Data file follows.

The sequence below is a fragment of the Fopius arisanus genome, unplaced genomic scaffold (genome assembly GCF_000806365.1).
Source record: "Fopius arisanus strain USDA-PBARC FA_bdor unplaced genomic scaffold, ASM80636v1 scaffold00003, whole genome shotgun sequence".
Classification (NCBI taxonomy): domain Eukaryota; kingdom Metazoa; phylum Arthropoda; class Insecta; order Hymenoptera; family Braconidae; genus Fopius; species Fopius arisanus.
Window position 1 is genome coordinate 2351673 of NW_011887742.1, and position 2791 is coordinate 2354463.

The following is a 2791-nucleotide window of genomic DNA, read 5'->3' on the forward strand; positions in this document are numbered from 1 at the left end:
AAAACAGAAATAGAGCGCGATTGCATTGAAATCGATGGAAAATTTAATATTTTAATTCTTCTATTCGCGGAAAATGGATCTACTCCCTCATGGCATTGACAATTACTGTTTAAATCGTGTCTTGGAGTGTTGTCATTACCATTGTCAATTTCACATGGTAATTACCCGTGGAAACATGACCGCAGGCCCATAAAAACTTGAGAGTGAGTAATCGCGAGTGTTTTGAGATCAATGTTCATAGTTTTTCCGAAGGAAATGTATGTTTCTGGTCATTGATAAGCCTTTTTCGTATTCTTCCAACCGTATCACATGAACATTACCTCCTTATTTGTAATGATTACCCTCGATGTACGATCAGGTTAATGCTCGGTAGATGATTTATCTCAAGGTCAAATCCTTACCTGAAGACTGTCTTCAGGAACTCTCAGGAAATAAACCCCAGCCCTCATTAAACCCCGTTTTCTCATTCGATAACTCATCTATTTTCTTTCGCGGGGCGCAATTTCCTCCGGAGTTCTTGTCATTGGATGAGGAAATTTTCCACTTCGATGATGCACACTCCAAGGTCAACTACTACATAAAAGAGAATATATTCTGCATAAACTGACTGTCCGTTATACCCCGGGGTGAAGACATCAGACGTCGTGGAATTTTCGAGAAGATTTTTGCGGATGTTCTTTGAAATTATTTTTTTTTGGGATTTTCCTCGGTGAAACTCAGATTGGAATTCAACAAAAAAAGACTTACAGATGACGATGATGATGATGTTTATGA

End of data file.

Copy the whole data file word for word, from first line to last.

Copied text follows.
The sequence below is a fragment of the Fopius arisanus genome, unplaced genomic scaffold (genome assembly GCF_000806365.1).
Source record: "Fopius arisanus strain USDA-PBARC FA_bdor unplaced genomic scaffold, ASM80636v1 scaffold00003, whole genome shotgun sequence".
Classification (NCBI taxonomy): domain Eukaryota; kingdom Metazoa; phylum Arthropoda; class Insecta; order Hymenoptera; family Braconidae; genus Fopius; species Fopius arisanus.
Window position 1 is genome coordinate 2351673 of NW_011887742.1, and position 2791 is coordinate 2354463.

The following is a 2791-nucleotide window of genomic DNA, read 5'->3' on the forward strand; positions in this document are numbered from 1 at the left end:
AAAACAGAAATAGAGCGCGATTGCATTGAAATCGATGGAAAATTTAATATTTTAATTCTTCTATTCGCGGAAAATGGATCTACTCCCTCATGGCATTGACAATTACTGTTTAAATCGTGTCTTGGAGTGTTGTCATTACCATTGTCAATTTCACATGGTAATTACCCGTGGAAACATGACCGCAGGCCCATAAAAACTTGAGAGTGAGTAATCGCGAGTGTTTTGAGATCAATGTTCATAGTTTTTCCGAAGGAAATGTATGTTTCTGGTCATTGATAAGCCTTTTTCGTATTCTTCCAACCGTATCACATGAACATTACCTCCTTATTTGTAATGATTACCCTCGATGTACGATCAGGTTAATGCTCGGTAGATGATTTATCTCAAGGTCAAATCCTTACCTGAAGACTGTCTTCAGGAACTCTCAGGAAATAAACCCCAGCCCTCATTAAACCCCGTTTTCTCATTCGATAACTCATCTATTTTCTTTCGCGGGGCGCAATTTCCTCCGGAGTTCTTGTCATTGGATGAGGAAATTTTCCACTTCGATGATGCACACTCCAAGGTCAACTACTACATAAAAGAGAATATATTCTGCATAAACTGACTGTCCGTTATACCCCGGGGTGAAGACATCAGACGTCGTGGAATTTTCGAGAAGATTTTTGCGGATGTTCTTTGAAATTATTTTTTTTTGGGATTTTCCTCGGTGAAACTCAGATTGGAATTCAACAAAAAAAGACTTACAGATGACGATGATGATGATGTTTATGA